Among the oldest theaters with a continued existence in the world, the Vienna Burgtheater, or court theater, traces its origins to Empress Maria Theresa. In 1741, she commissioned the theatrical impresario Joseph Sellier to reconfigure a ballroom on the northeast corner of the Hofburg for theatrical performances. The initial project was completed in 1748, with further modifications of the stage arrangements taking place in 1756. Known as the Theater Next to the Burg, it was closely connected to the court. The imperial family could enter its box in the auditorium directly from its quarters in the Hofburg. The court, however, did not directly manage the house. Until 1752 the Burg, as it is familiarly known in Vienna, was in the hands of concessionaires, who used it for Italian opera and French classical drama, which were very popular at a court that spoke those languages daily. Performances in German were relatively rare.
   Maria Theresa put the theater under court administration between 1752 and 1756; a period of important activity in music drama followed. Calling for opera to be a musical and dramatic entity rather than a showcase for vocal athleticism, the composer Christoph Willibald Gluck (1714–1787) had his leading works performed in the Vienna Court Theater. Orpheo and Euridice had its Vienna premier in 1762, Alcestis in 1767.
   Nevertheless, the Burgtheater’s finances remained shaky until 1776, when Emperor Joseph II put it under imperial patronage, renaming it in the process as the National Theater Next to the Burg. In a short time, it was known as the German National Theater. As both titles implied, the monarch had an agenda. Eager to wean audiences from what he and his advisor who developed the program, Josef Sonnenfels (1733–1817), deemed trivial and coarse popular comedies, the new theater was to offer the very best works of the world operatic and dramatic stage. The new German-language plays of Gottfried Lessing, Johann Wilhelm Goethe, and Friedrich Schiller, which cultivated Europe was taking seriously, were to be well represented. The performers themselves became state employees, with pension rights upon retirement. Though the theater often had to struggle with the constraints of censorship, it reached its greatest heights in the middle decades of the 19th century. Indeed, Burgtheater companies set performance standards for the entire German-speaking world. Two general directors were especially significant. Joseph Schreyvogel (1768–1832), who served in the position from 1814 to 1832, solidified the role of the German classics as well as the works of the great Austrian dramatic poet Franz Grillparzer in the repertory. It was Schreyvogel who fostered the company’s use of “Burgtheater German,” a pronunciation of the language that became a model not only for actors and actresses but for those who tried to speak a relatively standard form of the tongue in everyday speech. Under Heinrich Laube (1806–1884), who headed the theater from 1849 to 1867, the Burgtheater rose to its commanding position in the German theatrical world, able to mount an enormous repertory of 164 plays. Until the World War I, the Burgtheater continued to offer a broad palette of the classics, as well as some new works from the realist and naturalist theater then emerging in Germany and elsewhere in Europe. Shortly before the outbreak of the war, the once-scorned Viennese popular comedy, as represented by Ferdinand Raimund and Johann Nestroy, also found its way into the program. Nevertheless, the pace of accommodation to new theatrical forms and subjects was too slow for many, and other theaters, more attuned to modern trends, appeared in Vienna to compete with the Burgtheater. Among the more enduring was the People’s Theater (Volkstheater), which opened in 1889 under private management.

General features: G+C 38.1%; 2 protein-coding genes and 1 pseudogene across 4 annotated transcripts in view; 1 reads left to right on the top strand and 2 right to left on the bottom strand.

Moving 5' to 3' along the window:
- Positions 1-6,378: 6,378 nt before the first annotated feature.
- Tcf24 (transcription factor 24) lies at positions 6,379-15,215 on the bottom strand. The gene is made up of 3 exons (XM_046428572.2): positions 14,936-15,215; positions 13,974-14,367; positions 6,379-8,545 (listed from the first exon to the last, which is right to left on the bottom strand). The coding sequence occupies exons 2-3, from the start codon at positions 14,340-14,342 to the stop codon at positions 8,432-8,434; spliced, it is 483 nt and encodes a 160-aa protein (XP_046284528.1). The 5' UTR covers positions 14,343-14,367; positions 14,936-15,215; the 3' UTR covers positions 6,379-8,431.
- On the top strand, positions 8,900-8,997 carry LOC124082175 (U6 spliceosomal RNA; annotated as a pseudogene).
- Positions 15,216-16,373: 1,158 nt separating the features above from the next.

The Burgtheater, housed since 1888 in a neo-Renaissance building on the Ringstrasse, suffered heavy damage toward the end of World War II. Rebuilt and reopened in 1955, it continues to offer the classics of the world theater along with newer works. In the season of 1922–1923, it took over the more intimate Akademietheater, where members of the company could perform lighter and more experimental works. However, the debate over the proper balance between the classical and the contemporary has never ended, either among state theater officials or the general public. The Burg has recently turned over some of its interior space to small experimental productions.

Historical dictionary of Austria. . 2014.

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